The period between the European Renaissance and Enlightenment brought monumental scientific discoveries about gravity, the structure of the solar system and the circulation of the blood, but these coexisted with an almost universal belief in horoscopes and magic. In this book a Tudor historian explores how the great thinkers of the age responded to the entanglement of superstition and science, and shows how their work contributed to debate about the relationship between belief and knowledge.
A Brief History of the Amazons
Women Warriors in Myth and History
Ancient Greek myth tells of ferocious female warriors called Amazons who lived near the Black Sea and slaughtered their male children. Could the story reflect a real matriarchal society, or perhaps a women-only religious cult? This book follows the author’s quest for the evidence, not only in ancient texts and artistic depictions but also in archaeological discoveries such as the graves of Iron-Age women buried with arrows, swords and armour.
No Milk Today
From doorstep delivery and money collection to amorous liaisons and dog attacks, this nostalgic social history takes an affectionate look at a great British institution, examines the changes that have taken place over the years, and laments the demise of the industry. Rich with stories and reminiscences, the book documents and celebrates the figure who not only delivered milk but also acted as community worker, handyman and family friend.
The World Corrupted: From Slavery to Obesity
How did a commodity that was once the prized monopoly of kings become an essential ingredient of everyday life and then the cause of a global health epidemic? James Walvin traces the history of how the demand for sweetness has been met, from early Mediterranean sugar plantations, to the immense human and environmental cost of the Caribbean plantations and the slave system, the industries that followed, and the dawning awareness of the obesity problem.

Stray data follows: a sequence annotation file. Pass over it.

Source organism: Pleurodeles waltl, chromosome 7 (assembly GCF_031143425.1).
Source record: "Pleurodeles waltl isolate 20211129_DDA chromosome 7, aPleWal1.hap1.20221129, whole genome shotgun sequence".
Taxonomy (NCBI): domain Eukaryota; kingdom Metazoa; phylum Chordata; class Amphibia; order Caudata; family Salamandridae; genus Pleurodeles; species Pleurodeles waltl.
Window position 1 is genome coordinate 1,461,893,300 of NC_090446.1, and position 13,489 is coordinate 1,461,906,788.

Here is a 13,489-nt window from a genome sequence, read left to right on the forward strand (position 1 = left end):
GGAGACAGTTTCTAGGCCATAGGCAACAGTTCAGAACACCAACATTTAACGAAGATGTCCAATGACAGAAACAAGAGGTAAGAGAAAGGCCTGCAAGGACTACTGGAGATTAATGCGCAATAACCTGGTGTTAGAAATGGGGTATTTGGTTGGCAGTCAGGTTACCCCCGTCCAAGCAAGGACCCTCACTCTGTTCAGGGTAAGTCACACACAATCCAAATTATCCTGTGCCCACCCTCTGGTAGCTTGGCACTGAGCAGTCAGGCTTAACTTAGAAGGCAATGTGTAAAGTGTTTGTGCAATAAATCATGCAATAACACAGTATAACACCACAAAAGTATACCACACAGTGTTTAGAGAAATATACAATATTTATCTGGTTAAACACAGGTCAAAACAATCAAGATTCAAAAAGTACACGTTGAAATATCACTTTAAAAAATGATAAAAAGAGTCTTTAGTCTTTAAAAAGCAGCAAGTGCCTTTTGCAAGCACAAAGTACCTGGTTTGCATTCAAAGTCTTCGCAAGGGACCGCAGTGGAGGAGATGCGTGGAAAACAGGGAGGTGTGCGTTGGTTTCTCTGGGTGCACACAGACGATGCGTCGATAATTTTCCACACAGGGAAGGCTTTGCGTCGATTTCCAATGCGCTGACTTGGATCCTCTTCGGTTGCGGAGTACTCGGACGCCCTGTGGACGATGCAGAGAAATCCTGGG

The Battered Body Beneath the Flagstones and Other Victorian Scandals
Victorian newspaper reports, Old Bailey transcripts and coroners’ inquests offer a catalogue of grisly and often bizarre crimes: husbands murdering their wives, suicidal lovers, and mistresses taking revenge on their rivals in love. Drawing on these archival records, this book identifies three main types of offence: crimes of passion; theatrical crimes such as the fatal stabbing of the actor William Terriss at the door of the Adelphi; and unsolved mysteries.
Enemy to Lifelong Friend
In many ways Winston Churchill and South African statesman Jan Smuts were opposites: one a privileged Englishman with expensive tastes, the other a temperate philosopher of far humbler origins. Yet in matters of state their politics, military judgment and vision of Empire intersected, making possible a friendship which not only endured for almost half a century, but which influenced the outcome of two world wars and the transition from Empire to Commonwealth, as this account of their relationship attests.
A Brief History of the Roman Empire
This is a concise narrative history of the 500 years from the rise of the Empire with Augustus to the fall of Rome in 476. Presenting the evidence of Roman authors and recent archaeological finds, Kershaw considers not only the big events and emperors' careers but also the fascinating details of everyday life.
A Brief History of the Tudor Age